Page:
There is a misconception that people feel if you own a home that you can’t file a Chapter 7 and that you must file a Chapter 13 bankruptcy; this is simply not true according to a Plattville bankruptcy attorney. Most people who file for bankruptcy are under the misconception that because they own a home they have to do a Chapter 13 debt reorganization. In reality most people who file a Chapter 7 do keep their house and vehicles as well as all of their other miscellaneous property while getting out of debt.
The role of your bankruptcy lawyer is to make sure that your property is going to be protected when you file for Chapter 7 Fresh Start Bankruptcy. If there’s going to be a case where you have a piece of property that is above and beyond the exemption amount and you feel it might be taken by the trustee then you have to advise your client of that potentiality.
The client can make several decisions with regard to property. The client can keep the property and pay off the trustee’s interest in the property; the client can let the property go in exchange for the fresh start; lastly, the client can take the chance that although it’s a potential asset involved here, take the chance that the trustee will not wish to administer that asset.
In my office if I have someone who has an asset that is above and beyond the exemption amount I will have him or her sign a potential asset acknowledgement form. I want my clients to know that there is a chance that a trustee might seek an interest in specific property. I do not want my clients to come back later and say, “You didn’t tell me that the trustee was going to want to take my house. You didn’t tell me that the trustee was going to want to take my car or my bank account.” By making sure that my client is aware of the possibility I have done my job as a competent Chapter 7 bankruptcy attorney.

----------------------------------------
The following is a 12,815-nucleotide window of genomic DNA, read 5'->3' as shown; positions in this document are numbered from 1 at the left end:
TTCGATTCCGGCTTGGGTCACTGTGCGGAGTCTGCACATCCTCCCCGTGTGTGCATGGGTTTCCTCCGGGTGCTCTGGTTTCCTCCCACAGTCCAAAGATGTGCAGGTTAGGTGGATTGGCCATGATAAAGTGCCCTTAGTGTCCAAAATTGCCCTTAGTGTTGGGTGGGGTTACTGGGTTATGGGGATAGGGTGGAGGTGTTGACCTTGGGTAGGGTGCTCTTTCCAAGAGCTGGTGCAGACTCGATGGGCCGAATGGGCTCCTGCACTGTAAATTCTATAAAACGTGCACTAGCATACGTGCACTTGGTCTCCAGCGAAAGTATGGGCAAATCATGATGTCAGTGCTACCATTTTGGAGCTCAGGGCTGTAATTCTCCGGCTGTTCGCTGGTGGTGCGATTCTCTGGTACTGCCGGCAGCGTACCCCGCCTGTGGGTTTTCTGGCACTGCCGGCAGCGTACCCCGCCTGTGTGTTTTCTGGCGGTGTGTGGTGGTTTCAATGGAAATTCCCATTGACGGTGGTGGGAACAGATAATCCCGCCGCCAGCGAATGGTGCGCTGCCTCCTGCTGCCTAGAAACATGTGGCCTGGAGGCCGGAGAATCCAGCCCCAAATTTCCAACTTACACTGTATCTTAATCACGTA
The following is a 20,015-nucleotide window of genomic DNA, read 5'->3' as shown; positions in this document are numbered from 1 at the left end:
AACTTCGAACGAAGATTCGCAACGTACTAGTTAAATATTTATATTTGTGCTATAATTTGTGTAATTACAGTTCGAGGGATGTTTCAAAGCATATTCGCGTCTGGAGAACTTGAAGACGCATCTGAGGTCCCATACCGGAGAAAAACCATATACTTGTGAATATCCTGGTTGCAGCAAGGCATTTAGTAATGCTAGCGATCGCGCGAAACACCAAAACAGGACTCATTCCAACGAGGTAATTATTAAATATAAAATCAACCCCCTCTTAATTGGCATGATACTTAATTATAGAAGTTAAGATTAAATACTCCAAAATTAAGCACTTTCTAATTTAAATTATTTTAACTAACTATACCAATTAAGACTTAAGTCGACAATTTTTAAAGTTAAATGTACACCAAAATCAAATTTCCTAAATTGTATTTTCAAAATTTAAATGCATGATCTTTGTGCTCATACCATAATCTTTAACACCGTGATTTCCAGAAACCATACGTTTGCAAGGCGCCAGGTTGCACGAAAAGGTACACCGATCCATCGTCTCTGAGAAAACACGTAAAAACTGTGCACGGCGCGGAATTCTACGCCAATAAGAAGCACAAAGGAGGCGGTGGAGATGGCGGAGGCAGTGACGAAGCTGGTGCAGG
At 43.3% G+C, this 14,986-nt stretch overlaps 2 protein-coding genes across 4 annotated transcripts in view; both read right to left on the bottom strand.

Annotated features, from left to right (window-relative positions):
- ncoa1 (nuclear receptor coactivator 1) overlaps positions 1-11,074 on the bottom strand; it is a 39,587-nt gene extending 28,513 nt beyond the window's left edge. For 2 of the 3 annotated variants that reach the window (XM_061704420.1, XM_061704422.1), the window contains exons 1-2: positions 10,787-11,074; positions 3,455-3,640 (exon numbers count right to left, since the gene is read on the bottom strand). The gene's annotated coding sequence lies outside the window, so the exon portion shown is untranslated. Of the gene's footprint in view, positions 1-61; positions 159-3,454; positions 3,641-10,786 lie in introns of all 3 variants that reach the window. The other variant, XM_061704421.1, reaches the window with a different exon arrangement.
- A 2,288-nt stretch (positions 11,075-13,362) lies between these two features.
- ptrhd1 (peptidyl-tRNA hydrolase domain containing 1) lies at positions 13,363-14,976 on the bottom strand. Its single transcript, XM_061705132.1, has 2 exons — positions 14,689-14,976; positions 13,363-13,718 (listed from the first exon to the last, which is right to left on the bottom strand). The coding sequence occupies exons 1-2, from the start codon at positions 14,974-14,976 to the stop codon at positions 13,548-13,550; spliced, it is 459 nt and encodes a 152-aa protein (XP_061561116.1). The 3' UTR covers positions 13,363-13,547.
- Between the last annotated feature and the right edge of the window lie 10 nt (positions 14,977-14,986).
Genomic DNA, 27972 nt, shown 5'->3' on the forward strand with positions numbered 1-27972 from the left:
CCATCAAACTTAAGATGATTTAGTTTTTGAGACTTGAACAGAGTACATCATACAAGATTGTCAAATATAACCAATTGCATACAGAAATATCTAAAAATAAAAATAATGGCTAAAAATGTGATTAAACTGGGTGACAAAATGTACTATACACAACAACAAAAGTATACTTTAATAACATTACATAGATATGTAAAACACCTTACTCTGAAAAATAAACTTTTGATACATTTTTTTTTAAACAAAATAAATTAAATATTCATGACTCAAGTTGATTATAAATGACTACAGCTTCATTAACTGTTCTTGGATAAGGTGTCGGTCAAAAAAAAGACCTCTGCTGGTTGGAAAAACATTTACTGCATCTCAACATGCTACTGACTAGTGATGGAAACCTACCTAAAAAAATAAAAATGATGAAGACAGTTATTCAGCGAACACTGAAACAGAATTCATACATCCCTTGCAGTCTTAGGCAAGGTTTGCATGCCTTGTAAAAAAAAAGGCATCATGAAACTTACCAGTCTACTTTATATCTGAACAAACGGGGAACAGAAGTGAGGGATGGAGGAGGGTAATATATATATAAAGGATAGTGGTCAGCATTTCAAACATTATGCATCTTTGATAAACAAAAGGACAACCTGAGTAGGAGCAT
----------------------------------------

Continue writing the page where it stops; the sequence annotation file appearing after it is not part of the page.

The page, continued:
If I feel that the amount of equity in a property is extensive then I will likely not recommend that my client’s file a Chapter 7 bankruptcy. In those cases I will recommend that my clients file a Chapter 13 bankruptcy case where they keep all of their property and repay all or a portion of their debt over time. Thus, in either case, Chapter 7 or Chapter 13, I can assure my clients that in 99 percent of the cases that they’re going to be able to keep their property. In a Chapter 7 the clients just simply have to continue to make their regular payments on their mortgage and their car. In a Chapter 13 the clients have to make their regular mortgage payment once again but an arrearage or any car payment financing would be paid through the bankruptcy Chapter 13 reorganization.
The Chapter 13 reorganization is a monthly payment that is paid to a Chapter 13 trustee who administers a portion of the amount per month to the different creditors based on the bankruptcy code hierarchy. Mortgage arrears and child support arrears are paid primarily first, unsecured creditors such as credit cards, medical bills, personal loans and debts for other types of services are paid last. So you do not have to worry when you’re filing either Chapter of the bankruptcy code that you’re going to lose property. If you have a skilled bankruptcy attorney you’re going to be aware of the notion that property could be taken in a Chapter 7 or, more importantly, property can be protected by the filing of a Chapter 13 bankruptcy. You will not get that advice from a cheap bankruptcy lawyer.
For these reasons you want to make sure that you hire a local bankruptcy attorney who has the requisite knowledge and skill and experience to handle both Chapter 7 and Chapter 13 bankruptcy cases under the United States Bankruptcy Code.